King Charles III crowned monarch in historic ceremony at Westminster Abbey, witnessed by thousands.


In a historic moment witnessed by hundreds of distinguished guests inside Westminster Abbey and tens of thousands of well-wishers who braved the rain in central London, King Charles III has been officially crowned as the monarch of the United Kingdom and 14 other countries.

Archbishop of Canterbury Justin Welby placed the St. Edward’s Crown, which is 360 years old, on Charles' head and declared, “God Save the King.” The religious ceremony lasted for just over two hours and followed a traditional template that has remained largely unchanged for over 1,000 years.

The King, who is also the Supreme Governor of the Church of England, was anointed with holy oil by the Archbishop and presented with the coronation regalia, including the royal Robe and Stole, in the investiture part of the service.

In a modern twist, the archbishop acknowledged the diverse faiths observed in the UK and said the Church of England “will seek to foster an environment in which people of all faiths may live freely.” King Charles III also became the first monarch to pray aloud at his coronation, asking to “be a blessing” to people “of every faith and conviction.”

For the first time in coronation history, the archbishop invited the British public, as well as those from “other Realms,” to recite a pledge of allegiance to the newly crowned monarch and his “heirs and successors.” Ahead of the event, the Church of England revised the text of the liturgy so that members of the public would have a choice between saying simply “God save King Charles” or reciting the full pledge of allegiance.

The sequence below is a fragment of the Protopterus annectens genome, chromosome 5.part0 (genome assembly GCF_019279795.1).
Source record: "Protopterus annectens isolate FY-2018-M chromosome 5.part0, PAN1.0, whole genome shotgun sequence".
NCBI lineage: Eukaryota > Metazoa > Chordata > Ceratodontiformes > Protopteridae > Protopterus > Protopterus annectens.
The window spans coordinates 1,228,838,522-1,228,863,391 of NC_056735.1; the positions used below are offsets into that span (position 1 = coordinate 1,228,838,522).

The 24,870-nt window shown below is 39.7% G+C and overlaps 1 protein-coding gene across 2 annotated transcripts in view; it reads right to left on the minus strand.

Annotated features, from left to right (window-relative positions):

Prime Minister Rishi Sunak read from the Bible during the ceremony, and five new compositions, including an anthem by Lloyd Webber, were commissioned for the service. The King’s wife, Queen Camilla, was crowned in her own shorter ceremony with Queen Mary’s Crown.

After the ceremony, the newly crowned King and Queen rode back to Buckingham Palace in a parade featuring 4,000 members of the armed forces, 250 horses, and 19 military bands. The celebrations concluded with a royal salute and the customary balcony appearance by the King and family members, followed by a flypast of military aircraft.

The route from Buckingham Palace to Westminster Abbey was lined with dedicated royal fans who camped out for several days to secure the best vantage point. However, by early Saturday, the London Metropolitan Police Service announced that all viewing areas along the procession route were full and closed off to new arrivals.

Despite being much smaller than the 1953 coronation, the congregation of 2,300 presented significant logistical challenges for an event attended by hundreds of VIPs. The guest list included many top British officials, faith leaders, international representatives, and approximately 100 heads of state from around the world.

Numerous celebrities also attended, such as Lionel Richie, Katy Perry, Nick Cave, Emma Thompson, Maggie Smith, Joanna Lumley, Judi Dench, Andrew Lloyd Webber, and Stephen Fry.

Prince Harry attended without his wife, Meghan, the Duchess of Sussex, and their two young children. However, he did not appear on the Buckingham Palace balcony with the family, as he is no longer a working royal and did not receive an invitation for that moment.

Prince Andrew, the King's younger brother, was also absent due to his ties to Jeffrey Epstein and the subsequent sexual abuse civil lawsuit filed against him by Virginia Giuffre. In January 2022, he was stripped of his military titles and royal patronages after the case was settled out of court for an undisclosed sum.

#THE S MEDIA #Media Milenial #King Charles III #Westminster Abbey #Coronation #United Kingdom #Prince Harry #Prince William #St. Edward’s Crown #England